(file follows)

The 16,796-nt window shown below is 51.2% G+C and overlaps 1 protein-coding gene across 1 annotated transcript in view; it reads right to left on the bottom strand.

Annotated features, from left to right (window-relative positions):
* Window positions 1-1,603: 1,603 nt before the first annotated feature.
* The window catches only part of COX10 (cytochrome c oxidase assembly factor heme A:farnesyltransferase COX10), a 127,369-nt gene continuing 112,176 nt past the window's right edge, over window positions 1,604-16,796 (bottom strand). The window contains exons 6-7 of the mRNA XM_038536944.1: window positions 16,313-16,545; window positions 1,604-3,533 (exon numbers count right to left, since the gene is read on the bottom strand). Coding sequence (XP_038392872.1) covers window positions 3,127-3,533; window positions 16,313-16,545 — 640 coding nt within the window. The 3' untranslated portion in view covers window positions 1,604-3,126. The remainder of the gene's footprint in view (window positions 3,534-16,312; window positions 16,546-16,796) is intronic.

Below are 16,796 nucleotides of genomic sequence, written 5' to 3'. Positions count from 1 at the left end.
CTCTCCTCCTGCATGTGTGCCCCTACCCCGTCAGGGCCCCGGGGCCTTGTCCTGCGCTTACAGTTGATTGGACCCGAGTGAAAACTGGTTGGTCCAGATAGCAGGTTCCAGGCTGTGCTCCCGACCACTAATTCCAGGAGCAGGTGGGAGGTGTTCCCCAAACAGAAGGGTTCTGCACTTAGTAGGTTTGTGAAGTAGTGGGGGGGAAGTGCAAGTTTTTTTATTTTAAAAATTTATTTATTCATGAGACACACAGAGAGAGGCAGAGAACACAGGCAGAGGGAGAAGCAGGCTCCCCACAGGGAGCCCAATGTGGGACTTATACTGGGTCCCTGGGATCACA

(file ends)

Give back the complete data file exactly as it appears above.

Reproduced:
The 16,796-nt window shown below is 51.2% G+C and overlaps 1 protein-coding gene across 1 annotated transcript in view; it reads right to left on the bottom strand.

Annotated features, from left to right (window-relative positions):
* Window positions 1-1,603: 1,603 nt before the first annotated feature.
* The window catches only part of COX10 (cytochrome c oxidase assembly factor heme A:farnesyltransferase COX10), a 127,369-nt gene continuing 112,176 nt past the window's right edge, over window positions 1,604-16,796 (bottom strand). The window contains exons 6-7 of the mRNA XM_038536944.1: window positions 16,313-16,545; window positions 1,604-3,533 (exon numbers count right to left, since the gene is read on the bottom strand). Coding sequence (XP_038392872.1) covers window positions 3,127-3,533; window positions 16,313-16,545 — 640 coding nt within the window. The 3' untranslated portion in view covers window positions 1,604-3,126. The remainder of the gene's footprint in view (window positions 3,534-16,312; window positions 16,546-16,796) is intronic.

Below are 16,796 nucleotides of genomic sequence, written 5' to 3'. Positions count from 1 at the left end.
CTCTCCTCCTGCATGTGTGCCCCTACCCCGTCAGGGCCCCGGGGCCTTGTCCTGCGCTTACAGTTGATTGGACCCGAGTGAAAACTGGTTGGTCCAGATAGCAGGTTCCAGGCTGTGCTCCCGACCACTAATTCCAGGAGCAGGTGGGAGGTGTTCCCCAAACAGAAGGGTTCTGCACTTAGTAGGTTTGTGAAGTAGTGGGGGGGAAGTGCAAGTTTTTTTATTTTAAAAATTTATTTATTCATGAGACACACAGAGAGAGGCAGAGAACACAGGCAGAGGGAGAAGCAGGCTCCCCACAGGGAGCCCAATGTGGGACTTATACTGGGTCCCTGGGATCACA